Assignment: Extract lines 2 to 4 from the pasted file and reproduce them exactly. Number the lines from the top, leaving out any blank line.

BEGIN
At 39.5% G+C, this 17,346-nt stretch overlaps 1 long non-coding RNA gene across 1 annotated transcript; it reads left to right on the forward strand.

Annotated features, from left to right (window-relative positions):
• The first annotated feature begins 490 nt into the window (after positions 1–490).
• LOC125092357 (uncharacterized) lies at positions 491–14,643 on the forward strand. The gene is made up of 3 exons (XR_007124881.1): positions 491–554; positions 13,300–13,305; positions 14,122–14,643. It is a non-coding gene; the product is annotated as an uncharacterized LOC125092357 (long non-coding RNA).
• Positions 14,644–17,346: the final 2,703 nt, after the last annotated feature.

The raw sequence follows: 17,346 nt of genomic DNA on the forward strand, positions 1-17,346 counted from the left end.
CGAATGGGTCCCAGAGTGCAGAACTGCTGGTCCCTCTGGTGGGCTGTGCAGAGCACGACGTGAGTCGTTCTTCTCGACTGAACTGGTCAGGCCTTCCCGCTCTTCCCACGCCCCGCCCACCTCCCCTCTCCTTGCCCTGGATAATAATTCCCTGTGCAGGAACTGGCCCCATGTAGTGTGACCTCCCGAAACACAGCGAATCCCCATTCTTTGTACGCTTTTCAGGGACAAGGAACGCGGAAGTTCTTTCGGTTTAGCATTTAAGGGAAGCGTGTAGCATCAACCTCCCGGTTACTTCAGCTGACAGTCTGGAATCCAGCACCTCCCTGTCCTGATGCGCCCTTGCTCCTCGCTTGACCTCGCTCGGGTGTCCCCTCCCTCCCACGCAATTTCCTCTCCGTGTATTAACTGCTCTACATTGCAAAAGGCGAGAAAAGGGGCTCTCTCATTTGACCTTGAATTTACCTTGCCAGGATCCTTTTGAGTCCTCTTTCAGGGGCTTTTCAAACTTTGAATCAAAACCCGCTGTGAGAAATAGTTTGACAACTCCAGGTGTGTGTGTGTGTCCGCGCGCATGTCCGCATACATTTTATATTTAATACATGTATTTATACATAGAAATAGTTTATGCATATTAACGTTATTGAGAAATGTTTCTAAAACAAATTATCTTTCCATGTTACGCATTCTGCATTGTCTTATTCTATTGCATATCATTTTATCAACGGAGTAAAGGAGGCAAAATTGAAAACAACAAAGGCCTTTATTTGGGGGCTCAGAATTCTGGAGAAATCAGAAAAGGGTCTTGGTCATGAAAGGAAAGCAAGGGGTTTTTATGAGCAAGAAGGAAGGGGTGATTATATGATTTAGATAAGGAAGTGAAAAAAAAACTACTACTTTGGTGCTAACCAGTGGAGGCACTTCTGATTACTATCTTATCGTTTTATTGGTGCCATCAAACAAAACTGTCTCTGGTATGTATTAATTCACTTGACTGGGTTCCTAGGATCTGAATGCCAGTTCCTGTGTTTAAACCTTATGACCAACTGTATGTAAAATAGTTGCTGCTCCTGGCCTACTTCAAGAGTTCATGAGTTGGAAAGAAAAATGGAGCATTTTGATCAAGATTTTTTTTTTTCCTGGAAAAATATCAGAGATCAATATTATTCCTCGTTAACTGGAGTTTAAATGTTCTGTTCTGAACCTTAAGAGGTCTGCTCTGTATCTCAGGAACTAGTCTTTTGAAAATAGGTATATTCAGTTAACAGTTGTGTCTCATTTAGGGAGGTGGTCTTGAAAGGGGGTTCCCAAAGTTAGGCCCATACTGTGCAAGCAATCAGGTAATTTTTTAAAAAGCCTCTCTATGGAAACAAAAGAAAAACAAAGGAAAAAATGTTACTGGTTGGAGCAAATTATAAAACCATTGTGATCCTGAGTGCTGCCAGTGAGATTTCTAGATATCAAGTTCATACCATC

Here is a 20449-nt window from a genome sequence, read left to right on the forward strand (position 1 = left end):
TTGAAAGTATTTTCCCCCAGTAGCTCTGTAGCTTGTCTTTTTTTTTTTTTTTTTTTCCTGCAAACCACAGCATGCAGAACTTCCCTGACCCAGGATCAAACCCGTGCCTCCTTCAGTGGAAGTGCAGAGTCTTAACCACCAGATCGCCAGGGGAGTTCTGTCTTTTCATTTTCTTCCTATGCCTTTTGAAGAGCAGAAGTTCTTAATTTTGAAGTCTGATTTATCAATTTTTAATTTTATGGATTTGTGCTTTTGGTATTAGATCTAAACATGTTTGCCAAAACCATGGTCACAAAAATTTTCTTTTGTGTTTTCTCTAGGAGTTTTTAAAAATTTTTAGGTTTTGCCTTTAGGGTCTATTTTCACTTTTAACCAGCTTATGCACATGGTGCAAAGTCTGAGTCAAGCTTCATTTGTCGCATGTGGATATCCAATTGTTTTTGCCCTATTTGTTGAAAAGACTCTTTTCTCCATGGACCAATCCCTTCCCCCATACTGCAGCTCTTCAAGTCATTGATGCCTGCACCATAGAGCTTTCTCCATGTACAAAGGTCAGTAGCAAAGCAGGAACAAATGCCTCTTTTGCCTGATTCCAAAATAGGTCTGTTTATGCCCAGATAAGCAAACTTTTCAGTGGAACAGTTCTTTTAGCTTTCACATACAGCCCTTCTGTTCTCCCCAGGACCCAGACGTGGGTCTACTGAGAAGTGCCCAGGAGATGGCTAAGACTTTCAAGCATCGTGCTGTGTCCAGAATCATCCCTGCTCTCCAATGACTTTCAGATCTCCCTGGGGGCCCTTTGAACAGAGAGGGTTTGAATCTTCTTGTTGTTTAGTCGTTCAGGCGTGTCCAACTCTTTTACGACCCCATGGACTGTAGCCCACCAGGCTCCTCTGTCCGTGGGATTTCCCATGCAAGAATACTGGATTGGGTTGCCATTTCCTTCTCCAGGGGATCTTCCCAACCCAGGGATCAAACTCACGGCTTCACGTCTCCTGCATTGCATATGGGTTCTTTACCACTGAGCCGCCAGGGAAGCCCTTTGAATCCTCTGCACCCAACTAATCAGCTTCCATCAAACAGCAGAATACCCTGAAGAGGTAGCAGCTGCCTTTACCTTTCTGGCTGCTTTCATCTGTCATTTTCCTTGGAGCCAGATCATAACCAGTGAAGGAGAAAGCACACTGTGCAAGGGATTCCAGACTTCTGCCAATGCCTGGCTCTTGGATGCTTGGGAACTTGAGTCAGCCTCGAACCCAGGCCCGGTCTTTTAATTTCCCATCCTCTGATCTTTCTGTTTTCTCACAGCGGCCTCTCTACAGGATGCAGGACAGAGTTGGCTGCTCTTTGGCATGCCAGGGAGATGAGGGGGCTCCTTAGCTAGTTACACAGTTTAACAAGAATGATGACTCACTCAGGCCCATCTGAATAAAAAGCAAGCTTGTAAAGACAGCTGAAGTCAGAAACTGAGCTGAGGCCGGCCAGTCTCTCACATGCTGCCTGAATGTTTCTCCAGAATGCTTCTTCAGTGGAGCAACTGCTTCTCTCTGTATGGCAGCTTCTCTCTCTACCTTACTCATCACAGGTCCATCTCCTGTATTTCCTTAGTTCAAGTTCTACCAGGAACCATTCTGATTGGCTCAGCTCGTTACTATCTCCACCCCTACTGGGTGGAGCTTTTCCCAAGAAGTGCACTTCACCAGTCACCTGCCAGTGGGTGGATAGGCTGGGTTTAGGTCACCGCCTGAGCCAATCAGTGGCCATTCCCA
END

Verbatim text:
Annotated features, from left to right (window-relative positions):
• The first annotated feature begins 490 nt into the window (after positions 1–490).
• LOC125092357 (uncharacterized) lies at positions 491–14,643 on the forward strand. The gene is made up of 3 exons (XR_007124881.1): positions 491–554; positions 13,300–13,305; positions 14,122–14,643. It is a non-coding gene; the product is annotated as an uncharacterized LOC125092357 (long non-coding RNA).